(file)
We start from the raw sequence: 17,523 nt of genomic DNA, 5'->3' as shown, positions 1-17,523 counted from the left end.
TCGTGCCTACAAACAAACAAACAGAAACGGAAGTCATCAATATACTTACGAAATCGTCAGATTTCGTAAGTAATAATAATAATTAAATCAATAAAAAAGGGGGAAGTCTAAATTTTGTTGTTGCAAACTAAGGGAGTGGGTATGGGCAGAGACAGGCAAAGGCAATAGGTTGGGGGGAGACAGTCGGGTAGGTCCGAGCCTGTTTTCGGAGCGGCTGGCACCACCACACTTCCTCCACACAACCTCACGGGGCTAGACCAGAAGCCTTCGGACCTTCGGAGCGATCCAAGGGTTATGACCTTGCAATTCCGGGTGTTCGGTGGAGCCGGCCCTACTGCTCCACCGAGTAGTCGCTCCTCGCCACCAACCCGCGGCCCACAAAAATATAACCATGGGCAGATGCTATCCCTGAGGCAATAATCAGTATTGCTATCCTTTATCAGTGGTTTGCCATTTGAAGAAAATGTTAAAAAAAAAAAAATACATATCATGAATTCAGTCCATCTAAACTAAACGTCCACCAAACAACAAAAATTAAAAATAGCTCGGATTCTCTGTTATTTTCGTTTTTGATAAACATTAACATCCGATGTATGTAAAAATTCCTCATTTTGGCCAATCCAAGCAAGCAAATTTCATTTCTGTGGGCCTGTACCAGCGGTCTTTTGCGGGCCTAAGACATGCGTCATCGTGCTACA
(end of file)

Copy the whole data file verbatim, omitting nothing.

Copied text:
We start from the raw sequence: 17,523 nt of genomic DNA, 5'->3' as shown, positions 1-17,523 counted from the left end.
TCGTGCCTACAAACAAACAAACAGAAACGGAAGTCATCAATATACTTACGAAATCGTCAGATTTCGTAAGTAATAATAATAATTAAATCAATAAAAAAGGGGGAAGTCTAAATTTTGTTGTTGCAAACTAAGGGAGTGGGTATGGGCAGAGACAGGCAAAGGCAATAGGTTGGGGGGAGACAGTCGGGTAGGTCCGAGCCTGTTTTCGGAGCGGCTGGCACCACCACACTTCCTCCACACAACCTCACGGGGCTAGACCAGAAGCCTTCGGACCTTCGGAGCGATCCAAGGGTTATGACCTTGCAATTCCGGGTGTTCGGTGGAGCCGGCCCTACTGCTCCACCGAGTAGTCGCTCCTCGCCACCAACCCGCGGCCCACAAAAATATAACCATGGGCAGATGCTATCCCTGAGGCAATAATCAGTATTGCTATCCTTTATCAGTGGTTTGCCATTTGAAGAAAATGTTAAAAAAAAAAAAATACATATCATGAATTCAGTCCATCTAAACTAAACGTCCACCAAACAACAAAAATTAAAAATAGCTCGGATTCTCTGTTATTTTCGTTTTTGATAAACATTAACATCCGATGTATGTAAAAATTCCTCATTTTGGCCAATCCAAGCAAGCAAATTTCATTTCTGTGGGCCTGTACCAGCGGTCTTTTGCGGGCCTAAGACATGCGTCATCGTGCTACA